granulomatous prostatitis

granulomatous prostatitis

prostatitis with granuloma formation, such as from infection with Mycobacterium tuberculosis, parasites, or fungi.

granulomatous prostatitis

Urology A heterogeneous condition characterized by prostate inflammation Etiology Infection, nonspecific, postsurgical, and rare 2º systemic causes Clinical Low-grade fever, dysuria, frequency. See Prostate.
References in periodicals archive ?
78%) had associated chronic prostatitis, and one out of them was granulomatous prostatitis (acidfast bacilli positive).
Modest elevation in BPH cases may be due to associated inflammation or infection leading to chronic or granulomatous prostatitis and abscess formation.
Granulomatous prostatitis due to Mycobacterium avium complex.
However, when considering granulomatous prostatitis, Stillwell et al.
The differential diagnosis for prostatic tumors with the appearance of DLBCL is broad, and includes high-grade carcinomas (particularly prostatic adenocarcinoma and urothelial carcinoma), small cell carcinoma, sarcoma, and nonneoplastic processes such as granulomatous prostatitis and benign chronic inflammation with follicular hyperplasia.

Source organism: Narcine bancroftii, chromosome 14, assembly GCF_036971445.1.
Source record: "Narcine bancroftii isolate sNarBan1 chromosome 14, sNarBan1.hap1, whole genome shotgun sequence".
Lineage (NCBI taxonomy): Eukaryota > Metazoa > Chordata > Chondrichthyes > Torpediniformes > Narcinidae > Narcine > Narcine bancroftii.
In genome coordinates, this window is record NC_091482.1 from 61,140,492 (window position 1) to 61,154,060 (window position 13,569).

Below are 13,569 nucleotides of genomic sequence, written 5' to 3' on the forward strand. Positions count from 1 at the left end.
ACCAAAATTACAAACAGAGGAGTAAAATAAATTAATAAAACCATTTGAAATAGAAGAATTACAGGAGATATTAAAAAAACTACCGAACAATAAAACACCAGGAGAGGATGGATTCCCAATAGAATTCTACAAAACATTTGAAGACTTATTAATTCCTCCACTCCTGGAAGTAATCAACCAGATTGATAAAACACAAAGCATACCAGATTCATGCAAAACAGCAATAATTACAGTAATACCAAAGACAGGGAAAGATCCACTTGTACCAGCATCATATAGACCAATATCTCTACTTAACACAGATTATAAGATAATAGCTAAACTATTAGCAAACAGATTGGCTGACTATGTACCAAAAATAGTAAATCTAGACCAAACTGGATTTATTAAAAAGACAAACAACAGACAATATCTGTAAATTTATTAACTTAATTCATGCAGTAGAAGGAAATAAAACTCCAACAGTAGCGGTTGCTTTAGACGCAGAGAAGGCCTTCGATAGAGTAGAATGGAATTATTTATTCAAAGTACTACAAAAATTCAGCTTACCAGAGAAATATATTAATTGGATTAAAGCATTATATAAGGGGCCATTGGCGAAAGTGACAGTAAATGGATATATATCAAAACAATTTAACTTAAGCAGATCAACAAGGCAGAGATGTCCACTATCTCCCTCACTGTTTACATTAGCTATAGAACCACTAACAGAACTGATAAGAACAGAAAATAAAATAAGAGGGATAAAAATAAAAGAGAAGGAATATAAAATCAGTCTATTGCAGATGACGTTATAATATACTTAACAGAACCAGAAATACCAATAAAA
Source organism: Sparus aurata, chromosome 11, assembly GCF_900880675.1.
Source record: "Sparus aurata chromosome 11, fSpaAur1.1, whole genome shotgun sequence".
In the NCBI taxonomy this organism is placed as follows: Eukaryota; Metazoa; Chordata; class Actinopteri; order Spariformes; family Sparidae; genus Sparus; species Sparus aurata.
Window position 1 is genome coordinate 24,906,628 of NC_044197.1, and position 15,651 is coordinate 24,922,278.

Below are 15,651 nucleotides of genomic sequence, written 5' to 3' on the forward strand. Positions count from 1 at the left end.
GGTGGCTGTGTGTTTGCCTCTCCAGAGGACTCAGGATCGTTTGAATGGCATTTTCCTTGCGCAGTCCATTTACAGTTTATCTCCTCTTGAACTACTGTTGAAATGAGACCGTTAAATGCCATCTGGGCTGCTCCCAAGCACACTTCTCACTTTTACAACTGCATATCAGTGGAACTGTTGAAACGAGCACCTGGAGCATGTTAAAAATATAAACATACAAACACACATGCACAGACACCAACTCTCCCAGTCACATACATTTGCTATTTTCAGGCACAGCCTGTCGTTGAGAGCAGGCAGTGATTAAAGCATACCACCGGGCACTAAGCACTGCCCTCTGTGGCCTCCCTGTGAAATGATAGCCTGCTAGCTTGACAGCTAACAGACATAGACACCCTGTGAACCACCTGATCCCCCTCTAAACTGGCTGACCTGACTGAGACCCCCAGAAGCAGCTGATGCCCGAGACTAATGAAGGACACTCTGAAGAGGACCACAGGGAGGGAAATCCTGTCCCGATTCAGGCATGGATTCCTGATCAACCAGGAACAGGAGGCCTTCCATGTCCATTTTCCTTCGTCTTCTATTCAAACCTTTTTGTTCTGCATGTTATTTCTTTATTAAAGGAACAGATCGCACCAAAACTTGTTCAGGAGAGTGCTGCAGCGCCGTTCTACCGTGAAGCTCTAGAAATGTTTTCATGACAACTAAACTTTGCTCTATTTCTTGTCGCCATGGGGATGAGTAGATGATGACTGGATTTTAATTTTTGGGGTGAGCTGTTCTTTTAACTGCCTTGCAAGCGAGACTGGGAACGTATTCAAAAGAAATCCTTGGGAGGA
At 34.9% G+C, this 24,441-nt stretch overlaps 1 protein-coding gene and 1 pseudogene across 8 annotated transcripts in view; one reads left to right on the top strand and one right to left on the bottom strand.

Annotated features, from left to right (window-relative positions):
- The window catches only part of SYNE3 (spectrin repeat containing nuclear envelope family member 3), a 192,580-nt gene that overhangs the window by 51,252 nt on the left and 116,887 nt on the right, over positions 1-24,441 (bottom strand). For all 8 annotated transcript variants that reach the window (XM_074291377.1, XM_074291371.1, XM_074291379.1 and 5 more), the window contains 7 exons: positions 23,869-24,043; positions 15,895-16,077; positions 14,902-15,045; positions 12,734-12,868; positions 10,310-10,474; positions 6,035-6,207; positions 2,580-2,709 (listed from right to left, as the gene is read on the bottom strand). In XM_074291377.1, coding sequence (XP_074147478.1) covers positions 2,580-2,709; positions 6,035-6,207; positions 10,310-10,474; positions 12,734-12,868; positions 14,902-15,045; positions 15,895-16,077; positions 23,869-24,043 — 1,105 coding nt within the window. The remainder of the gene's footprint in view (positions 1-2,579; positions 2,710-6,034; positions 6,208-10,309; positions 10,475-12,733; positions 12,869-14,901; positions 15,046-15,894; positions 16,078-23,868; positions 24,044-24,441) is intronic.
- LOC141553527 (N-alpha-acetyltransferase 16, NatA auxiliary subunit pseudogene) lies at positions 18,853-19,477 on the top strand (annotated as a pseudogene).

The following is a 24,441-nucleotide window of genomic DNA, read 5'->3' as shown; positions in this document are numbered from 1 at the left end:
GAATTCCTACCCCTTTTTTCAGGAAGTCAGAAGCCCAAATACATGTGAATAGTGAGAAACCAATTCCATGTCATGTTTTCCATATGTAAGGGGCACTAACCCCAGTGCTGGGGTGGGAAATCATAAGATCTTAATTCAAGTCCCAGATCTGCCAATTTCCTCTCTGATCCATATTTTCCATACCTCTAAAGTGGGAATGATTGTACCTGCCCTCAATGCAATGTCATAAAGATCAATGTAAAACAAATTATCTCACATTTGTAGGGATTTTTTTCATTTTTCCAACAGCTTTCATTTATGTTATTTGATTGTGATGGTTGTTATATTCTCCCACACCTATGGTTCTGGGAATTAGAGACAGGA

Granulomatous prostatitis may be primary or secondary to treatment of urothelial carcinoma with intravesicular BCG vaccine.
A biopsy was performed due to prostate spesific antigen (PSA) and digital rectal examination abnormalities and indicated granulomatous prostatitis.
Key words: BCG treatment; bladder cancer treatment: Granulomatous prostatitis.
Rare forms of granulomatous prostatitis include sarcoidosis and xanthogranulomatous prostatitis.
6] It is a rare subtype of granulomatous prostatitis, sometimes associated with hyperlipidemia.
7) The most common form of granulomatous prostatitis consists of "nonspecific granulomatous prostatitis" and is characterized by granulomatous inflammation arranged concentrically around prostatic ducts or glands (Figure 1), and can be accompanied by giant cells and a mixture of inflammatory cells including eosinophils.
The problem with granulomatous prostatitis is that the sheets of epithelioid (or foamy) macrophages, as well as scattered epithelial cells from remnants of ruptured prostatic ducts and acini, may all be confused with high-grade (Gleason grade 5) adenocarcinoma.

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